The DBC at the Vibration Test Facility. This is where we shake the hardware to test its durability to the launch
environment. The large round object on the left is the shaker which acts much like a large speaker. It shakes
the table in one direction (left-right) in this picture. The hardware to be tested is then bolted to this table, and
is turned 90 degrees for each axis of test. (March 2001).
Close-up of the DBA2/DBC on the vibe table. Note the massive mounting blocks that will conduct the vibration into the box.
During the test, the shaking is so violent that you have to wear hearing protection to stand next to the hardware.
The red wires lead to accellerometers that monitor the vibration of the box. The white looping cable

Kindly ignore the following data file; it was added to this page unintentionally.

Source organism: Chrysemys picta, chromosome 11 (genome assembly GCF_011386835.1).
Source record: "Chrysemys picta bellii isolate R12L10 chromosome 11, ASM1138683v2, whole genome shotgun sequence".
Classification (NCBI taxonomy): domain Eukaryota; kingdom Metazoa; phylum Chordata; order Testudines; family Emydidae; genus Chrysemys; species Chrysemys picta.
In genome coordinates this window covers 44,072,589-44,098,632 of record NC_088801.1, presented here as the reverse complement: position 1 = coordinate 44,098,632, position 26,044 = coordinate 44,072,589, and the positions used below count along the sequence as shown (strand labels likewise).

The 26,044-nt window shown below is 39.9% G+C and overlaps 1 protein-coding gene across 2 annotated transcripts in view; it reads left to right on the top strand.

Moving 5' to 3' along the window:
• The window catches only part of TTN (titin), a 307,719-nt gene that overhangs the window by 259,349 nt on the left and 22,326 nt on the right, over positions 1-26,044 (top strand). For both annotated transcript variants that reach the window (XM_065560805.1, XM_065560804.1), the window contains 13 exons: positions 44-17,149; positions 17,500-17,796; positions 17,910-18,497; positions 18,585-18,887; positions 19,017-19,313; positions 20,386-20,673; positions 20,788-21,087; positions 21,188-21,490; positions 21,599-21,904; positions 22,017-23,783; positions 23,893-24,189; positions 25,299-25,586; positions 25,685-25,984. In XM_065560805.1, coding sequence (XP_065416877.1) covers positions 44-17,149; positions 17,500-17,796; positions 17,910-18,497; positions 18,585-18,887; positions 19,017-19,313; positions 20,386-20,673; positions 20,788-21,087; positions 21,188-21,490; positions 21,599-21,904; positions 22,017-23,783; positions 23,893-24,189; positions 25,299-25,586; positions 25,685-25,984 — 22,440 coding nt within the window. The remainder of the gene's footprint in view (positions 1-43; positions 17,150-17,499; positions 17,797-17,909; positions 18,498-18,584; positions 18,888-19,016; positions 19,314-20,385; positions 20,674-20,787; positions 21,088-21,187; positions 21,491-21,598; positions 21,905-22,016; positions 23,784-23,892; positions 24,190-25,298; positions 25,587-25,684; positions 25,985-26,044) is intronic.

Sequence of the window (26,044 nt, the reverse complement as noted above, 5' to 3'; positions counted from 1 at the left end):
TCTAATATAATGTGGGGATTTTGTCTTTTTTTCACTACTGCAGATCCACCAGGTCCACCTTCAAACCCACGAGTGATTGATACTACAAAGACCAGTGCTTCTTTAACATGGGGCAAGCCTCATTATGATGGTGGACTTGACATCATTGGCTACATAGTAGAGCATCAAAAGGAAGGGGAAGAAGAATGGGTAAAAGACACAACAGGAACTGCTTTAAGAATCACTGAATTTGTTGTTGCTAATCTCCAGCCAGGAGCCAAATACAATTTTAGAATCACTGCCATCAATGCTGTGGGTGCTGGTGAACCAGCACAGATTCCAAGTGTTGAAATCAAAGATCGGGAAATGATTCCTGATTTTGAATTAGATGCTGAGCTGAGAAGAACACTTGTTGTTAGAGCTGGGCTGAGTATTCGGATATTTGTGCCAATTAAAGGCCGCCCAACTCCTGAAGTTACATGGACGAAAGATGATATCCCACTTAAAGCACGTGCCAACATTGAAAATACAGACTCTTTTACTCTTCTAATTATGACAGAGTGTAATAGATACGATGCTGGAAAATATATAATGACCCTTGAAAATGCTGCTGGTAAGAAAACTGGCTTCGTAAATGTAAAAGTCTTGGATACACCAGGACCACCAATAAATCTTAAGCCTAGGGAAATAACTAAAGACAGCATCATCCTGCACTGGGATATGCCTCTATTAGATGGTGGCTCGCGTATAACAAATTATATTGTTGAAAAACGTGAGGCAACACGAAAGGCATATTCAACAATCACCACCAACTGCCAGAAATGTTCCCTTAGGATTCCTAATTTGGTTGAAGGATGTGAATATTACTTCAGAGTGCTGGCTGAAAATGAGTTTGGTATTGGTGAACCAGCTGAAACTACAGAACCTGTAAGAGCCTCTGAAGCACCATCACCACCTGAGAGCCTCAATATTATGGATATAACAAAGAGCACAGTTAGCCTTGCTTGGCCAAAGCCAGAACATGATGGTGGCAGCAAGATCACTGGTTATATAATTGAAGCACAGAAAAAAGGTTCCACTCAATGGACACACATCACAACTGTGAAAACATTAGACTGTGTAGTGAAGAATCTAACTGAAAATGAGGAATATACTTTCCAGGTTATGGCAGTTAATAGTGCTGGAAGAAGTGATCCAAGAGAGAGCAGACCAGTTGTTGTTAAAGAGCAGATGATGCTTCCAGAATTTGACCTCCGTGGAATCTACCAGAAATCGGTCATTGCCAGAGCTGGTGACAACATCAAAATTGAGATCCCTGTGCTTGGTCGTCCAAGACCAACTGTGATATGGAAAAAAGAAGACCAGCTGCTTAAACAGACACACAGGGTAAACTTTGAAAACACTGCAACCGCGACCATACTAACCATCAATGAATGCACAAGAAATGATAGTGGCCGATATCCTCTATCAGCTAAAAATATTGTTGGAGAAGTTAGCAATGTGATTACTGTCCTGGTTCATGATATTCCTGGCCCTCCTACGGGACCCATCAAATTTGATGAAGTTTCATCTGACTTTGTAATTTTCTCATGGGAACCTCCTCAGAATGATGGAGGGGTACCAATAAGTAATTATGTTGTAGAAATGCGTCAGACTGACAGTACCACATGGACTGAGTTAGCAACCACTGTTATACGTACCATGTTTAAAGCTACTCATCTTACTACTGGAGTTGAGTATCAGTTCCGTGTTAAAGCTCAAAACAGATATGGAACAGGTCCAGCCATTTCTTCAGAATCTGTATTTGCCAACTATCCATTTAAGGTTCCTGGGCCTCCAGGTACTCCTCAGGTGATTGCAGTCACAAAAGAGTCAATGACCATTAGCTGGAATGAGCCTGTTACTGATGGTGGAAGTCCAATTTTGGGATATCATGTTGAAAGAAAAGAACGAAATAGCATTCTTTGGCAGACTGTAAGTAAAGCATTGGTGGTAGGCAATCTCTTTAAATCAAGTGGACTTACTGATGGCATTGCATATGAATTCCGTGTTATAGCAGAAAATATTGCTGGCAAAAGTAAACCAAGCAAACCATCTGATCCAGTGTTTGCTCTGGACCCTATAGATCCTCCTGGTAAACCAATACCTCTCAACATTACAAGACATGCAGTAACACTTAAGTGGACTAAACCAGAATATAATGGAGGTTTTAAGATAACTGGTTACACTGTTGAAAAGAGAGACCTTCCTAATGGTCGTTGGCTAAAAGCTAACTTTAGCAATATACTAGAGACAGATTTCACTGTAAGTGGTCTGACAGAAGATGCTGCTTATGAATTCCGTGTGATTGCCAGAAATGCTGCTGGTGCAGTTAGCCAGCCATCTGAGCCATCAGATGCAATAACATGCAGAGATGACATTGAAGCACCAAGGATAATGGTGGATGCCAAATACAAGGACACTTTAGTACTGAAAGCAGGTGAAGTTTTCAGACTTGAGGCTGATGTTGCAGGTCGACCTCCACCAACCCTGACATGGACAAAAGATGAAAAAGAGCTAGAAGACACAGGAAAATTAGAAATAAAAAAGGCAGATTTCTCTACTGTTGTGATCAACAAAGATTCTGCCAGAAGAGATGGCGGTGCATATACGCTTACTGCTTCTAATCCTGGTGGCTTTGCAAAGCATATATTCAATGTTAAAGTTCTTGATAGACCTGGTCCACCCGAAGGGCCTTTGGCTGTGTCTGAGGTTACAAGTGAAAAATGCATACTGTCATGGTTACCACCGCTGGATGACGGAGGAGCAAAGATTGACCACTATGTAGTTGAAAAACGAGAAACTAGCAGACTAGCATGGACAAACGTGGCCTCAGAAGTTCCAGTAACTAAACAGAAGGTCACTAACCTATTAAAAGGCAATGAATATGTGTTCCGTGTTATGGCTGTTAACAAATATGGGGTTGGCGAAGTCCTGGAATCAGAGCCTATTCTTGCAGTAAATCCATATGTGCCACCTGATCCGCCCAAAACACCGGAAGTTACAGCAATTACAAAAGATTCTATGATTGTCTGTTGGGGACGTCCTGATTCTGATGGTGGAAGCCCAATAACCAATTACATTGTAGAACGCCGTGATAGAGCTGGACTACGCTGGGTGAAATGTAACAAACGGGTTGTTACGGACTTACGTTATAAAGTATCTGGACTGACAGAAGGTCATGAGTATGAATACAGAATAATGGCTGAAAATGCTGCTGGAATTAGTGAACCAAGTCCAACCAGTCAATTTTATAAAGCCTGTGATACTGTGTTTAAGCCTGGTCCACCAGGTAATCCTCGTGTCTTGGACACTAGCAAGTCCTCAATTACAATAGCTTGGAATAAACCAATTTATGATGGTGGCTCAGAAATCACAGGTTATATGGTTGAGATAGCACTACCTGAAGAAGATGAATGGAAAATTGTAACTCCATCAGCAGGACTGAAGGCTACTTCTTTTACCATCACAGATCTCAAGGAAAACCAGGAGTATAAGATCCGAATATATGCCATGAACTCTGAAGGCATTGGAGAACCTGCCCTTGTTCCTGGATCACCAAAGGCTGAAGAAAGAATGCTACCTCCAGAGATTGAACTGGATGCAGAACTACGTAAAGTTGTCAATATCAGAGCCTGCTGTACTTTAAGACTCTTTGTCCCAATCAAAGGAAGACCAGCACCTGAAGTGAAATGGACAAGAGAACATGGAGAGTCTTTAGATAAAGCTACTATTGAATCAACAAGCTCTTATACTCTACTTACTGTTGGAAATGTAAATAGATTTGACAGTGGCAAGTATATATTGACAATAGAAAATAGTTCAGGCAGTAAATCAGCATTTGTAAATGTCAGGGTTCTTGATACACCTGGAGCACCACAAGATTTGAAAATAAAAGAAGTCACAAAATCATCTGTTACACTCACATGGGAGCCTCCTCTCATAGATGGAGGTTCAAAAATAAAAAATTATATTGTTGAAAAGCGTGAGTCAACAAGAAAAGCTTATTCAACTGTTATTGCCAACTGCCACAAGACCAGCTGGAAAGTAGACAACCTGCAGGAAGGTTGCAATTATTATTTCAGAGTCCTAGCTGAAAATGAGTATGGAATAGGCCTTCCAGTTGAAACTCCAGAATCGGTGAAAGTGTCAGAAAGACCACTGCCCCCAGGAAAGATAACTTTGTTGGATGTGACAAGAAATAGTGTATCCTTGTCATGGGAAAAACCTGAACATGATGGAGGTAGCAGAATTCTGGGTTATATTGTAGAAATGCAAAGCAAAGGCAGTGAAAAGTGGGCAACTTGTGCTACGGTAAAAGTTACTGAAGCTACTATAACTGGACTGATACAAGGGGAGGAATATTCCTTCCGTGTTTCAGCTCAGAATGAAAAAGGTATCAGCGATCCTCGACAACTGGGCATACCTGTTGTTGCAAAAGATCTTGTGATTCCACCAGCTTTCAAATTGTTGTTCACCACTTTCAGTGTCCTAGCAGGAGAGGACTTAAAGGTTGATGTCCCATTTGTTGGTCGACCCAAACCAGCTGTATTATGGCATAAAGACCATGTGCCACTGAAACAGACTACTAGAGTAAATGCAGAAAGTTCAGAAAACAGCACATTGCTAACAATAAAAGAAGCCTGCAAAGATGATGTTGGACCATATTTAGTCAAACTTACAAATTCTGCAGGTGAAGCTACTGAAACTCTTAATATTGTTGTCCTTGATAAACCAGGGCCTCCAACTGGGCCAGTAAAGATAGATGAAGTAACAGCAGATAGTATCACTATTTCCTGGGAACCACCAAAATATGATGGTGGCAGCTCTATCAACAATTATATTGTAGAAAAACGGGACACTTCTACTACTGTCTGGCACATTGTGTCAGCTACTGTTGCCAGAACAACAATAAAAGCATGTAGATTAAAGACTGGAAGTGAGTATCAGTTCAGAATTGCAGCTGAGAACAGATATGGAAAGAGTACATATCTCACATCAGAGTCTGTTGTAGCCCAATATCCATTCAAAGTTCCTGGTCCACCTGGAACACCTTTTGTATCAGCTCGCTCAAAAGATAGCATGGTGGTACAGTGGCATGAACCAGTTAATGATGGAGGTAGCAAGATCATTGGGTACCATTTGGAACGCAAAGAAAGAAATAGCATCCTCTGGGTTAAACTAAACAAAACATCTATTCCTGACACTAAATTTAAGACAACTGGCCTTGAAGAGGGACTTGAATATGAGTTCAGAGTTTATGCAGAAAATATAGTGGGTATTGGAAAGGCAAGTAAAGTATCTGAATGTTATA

will be used by the astronauts to connect commands and telemetry to the internal controller.
Close-up of the accellerometers. They are mounted on small metal blocks, three to
each block for the X, Y, Z directions.
After the DBA is shaken in the horizontal direction (X and Y), it is
moved to this table, which shakes it in the vertical (Z) direction.
Close-up of the vertical shaker with the DBA/DBC on top of it.
After vibration test, the unit is tested to make sure it survived (it did), and it is then integrated into one of
the thermal-vacuum chambers. This large blue steel vessel has all the air pumped out to simulate the vacuum
of space. The temperature is varied by using lamps and liquid nitrogen to mirror the temperature swings.
View of the inside of the chamber using its built-in window. The lamps that light up the DBA2/DBC simulate
the radiation of the sun. In the reflection of the window, you can see the team members that tested the unit.
From left to right, Benny Prats (thermal), Phil Pierce (electrical), Guinevere (facilities),
Mark Klappenberger (test engineer).